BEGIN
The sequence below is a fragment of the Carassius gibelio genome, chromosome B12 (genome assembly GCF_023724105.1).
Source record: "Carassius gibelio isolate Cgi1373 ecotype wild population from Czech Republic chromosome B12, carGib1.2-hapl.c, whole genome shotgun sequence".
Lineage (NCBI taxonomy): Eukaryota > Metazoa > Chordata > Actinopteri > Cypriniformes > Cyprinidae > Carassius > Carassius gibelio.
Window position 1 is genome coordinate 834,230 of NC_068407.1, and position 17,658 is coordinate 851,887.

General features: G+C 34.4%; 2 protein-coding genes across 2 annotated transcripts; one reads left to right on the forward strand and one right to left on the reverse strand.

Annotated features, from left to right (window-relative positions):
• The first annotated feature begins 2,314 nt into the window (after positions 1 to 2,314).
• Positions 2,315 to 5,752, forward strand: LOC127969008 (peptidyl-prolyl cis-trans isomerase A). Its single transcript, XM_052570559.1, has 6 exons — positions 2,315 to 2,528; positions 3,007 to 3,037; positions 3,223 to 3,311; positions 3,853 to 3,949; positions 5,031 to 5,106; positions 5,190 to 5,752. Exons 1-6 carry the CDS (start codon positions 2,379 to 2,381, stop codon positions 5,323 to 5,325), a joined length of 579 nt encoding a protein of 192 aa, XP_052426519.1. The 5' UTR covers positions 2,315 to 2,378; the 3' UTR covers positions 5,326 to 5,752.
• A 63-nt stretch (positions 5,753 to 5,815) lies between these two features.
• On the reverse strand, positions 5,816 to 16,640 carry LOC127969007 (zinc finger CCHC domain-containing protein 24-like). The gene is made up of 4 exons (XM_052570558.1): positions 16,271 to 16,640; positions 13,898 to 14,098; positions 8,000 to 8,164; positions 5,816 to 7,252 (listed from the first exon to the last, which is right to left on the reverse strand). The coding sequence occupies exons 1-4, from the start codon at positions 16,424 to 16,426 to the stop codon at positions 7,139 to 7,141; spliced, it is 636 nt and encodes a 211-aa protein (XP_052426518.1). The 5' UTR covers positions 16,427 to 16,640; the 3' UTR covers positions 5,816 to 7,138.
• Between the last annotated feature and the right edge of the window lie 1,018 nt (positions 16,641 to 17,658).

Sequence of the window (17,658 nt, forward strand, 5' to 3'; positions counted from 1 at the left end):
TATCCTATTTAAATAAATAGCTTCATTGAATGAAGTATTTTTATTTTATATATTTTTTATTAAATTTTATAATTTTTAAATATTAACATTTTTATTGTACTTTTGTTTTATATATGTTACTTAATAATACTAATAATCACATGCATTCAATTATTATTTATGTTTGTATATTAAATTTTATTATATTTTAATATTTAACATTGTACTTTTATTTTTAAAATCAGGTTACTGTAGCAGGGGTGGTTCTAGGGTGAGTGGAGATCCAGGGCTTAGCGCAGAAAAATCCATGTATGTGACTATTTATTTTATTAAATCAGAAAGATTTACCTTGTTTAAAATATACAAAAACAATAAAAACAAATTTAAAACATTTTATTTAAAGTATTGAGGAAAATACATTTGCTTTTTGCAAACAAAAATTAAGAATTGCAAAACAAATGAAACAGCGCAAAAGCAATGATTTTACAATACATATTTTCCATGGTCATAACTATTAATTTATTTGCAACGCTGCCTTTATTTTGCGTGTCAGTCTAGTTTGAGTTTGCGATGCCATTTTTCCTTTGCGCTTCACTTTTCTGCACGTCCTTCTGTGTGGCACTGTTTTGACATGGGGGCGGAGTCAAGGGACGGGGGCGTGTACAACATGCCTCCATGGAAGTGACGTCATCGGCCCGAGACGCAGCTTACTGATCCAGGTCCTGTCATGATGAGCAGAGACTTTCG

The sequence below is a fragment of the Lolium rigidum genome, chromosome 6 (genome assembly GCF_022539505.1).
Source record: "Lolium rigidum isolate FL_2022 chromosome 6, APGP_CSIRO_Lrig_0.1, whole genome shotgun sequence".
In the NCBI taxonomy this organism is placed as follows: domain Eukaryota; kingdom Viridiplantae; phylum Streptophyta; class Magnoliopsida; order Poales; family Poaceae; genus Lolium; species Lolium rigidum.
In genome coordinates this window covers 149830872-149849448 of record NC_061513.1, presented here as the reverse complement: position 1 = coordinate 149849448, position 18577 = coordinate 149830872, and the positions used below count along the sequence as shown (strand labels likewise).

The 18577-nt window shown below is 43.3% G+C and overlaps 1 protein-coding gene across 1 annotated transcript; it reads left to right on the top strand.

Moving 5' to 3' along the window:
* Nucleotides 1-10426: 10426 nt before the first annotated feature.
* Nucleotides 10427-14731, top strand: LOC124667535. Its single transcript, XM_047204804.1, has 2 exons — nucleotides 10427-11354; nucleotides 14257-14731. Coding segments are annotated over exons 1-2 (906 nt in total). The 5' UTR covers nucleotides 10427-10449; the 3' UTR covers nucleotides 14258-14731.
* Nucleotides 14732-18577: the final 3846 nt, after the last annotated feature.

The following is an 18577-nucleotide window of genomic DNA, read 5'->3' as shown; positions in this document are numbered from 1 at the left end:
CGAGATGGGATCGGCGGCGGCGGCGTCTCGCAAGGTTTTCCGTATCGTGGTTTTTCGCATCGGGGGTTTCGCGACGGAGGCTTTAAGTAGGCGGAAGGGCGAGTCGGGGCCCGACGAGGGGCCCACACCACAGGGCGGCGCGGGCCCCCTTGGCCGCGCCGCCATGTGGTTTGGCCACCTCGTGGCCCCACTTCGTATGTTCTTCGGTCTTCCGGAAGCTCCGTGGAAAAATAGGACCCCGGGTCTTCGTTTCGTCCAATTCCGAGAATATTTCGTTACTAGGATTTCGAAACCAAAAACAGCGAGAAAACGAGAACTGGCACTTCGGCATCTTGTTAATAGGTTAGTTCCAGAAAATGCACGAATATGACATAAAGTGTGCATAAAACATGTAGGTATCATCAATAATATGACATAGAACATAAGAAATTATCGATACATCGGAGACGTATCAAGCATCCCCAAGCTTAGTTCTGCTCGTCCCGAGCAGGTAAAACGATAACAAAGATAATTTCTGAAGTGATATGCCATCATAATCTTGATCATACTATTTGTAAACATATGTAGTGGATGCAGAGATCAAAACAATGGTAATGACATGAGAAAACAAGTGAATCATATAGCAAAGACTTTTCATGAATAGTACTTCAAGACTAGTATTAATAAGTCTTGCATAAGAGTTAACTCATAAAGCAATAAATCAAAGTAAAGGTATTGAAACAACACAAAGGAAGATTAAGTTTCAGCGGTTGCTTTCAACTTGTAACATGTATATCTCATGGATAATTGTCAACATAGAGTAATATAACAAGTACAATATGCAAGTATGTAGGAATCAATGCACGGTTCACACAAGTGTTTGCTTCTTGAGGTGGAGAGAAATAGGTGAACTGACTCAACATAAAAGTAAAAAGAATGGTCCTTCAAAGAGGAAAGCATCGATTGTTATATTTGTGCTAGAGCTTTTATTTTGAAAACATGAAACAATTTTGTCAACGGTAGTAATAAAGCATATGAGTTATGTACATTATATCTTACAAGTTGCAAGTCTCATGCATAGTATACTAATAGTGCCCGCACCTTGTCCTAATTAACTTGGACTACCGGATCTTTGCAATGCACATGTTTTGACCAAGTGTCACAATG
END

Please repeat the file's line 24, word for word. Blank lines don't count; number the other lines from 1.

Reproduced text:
CGAGATGGGATCGGCGGCGGCGGCGTCTCGCAAGGTTTTCCGTATCGTGGTTTTTCGCATCGGGGGTTTCGCGACGGAGGCTTTAAGTAGGCGGAAGGGCGAGTCGGGGCCCGACGAGGGGCCCACACCACAGGGCGGCGCGGGCCCCCTTGGCCGCGCCGCCATGTGGTTTGGCCACCTCGTGGCCCCACTTCGTATGTTCTTCGGTCTTCCGGAAGCTCCGTGGAAAAATAGGACCCCGGGTCTTCGTTTCGTCCAATTCCGAGAATATTTCGTTACTAGGATTTCGAAACCAAAAACAGCGAGAAAACGAGAACTGGCACTTCGGCATCTTGTTAATAGGTTAGTTCCAGAAAATGCACGAATATGACATAAAGTGTGCATAAAACATGTAGGTATCATCAATAATATGACATAGAACATAAGAAATTATCGATACATCGGAGACGTATCAAGCATCCCCAAGCTTAGTTCTGCTCGTCCCGAGCAGGTAAAACGATAACAAAGATAATTTCTGAAGTGATATGCCATCATAATCTTGATCATACTATTTGTAAACATATGTAGTGGATGCAGAGATCAAAACAATGGTAATGACATGAGAAAACAAGTGAATCATATAGCAAAGACTTTTCATGAATAGTACTTCAAGACTAGTATTAATAAGTCTTGCATAAGAGTTAACTCATAAAGCAATAAATCAAAGTAAAGGTATTGAAACAACACAAAGGAAGATTAAGTTTCAGCGGTTGCTTTCAACTTGTAACATGTATATCTCATGGATAATTGTCAACATAGAGTAATATAACAAGTACAATATGCAAGTATGTAGGAATCAATGCACGGTTCACACAAGTGTTTGCTTCTTGAGGTGGAGAGAAATAGGTGAACTGACTCAACATAAAAGTAAAAAGAATGGTCCTTCAAAGAGGAAAGCATCGATTGTTATATTTGTGCTAGAGCTTTTATTTTGAAAACATGAAACAATTTTGTCAACGGTAGTAATAAAGCATATGAGTTATGTACATTATATCTTACAAGTTGCAAGTCTCATGCATAGTATACTAATAGTGCCCGCACCTTGTCCTAATTAACTTGGACTACCGGATCTTTGCAATGCACATGTTTTGACCAAGTGTCACAATG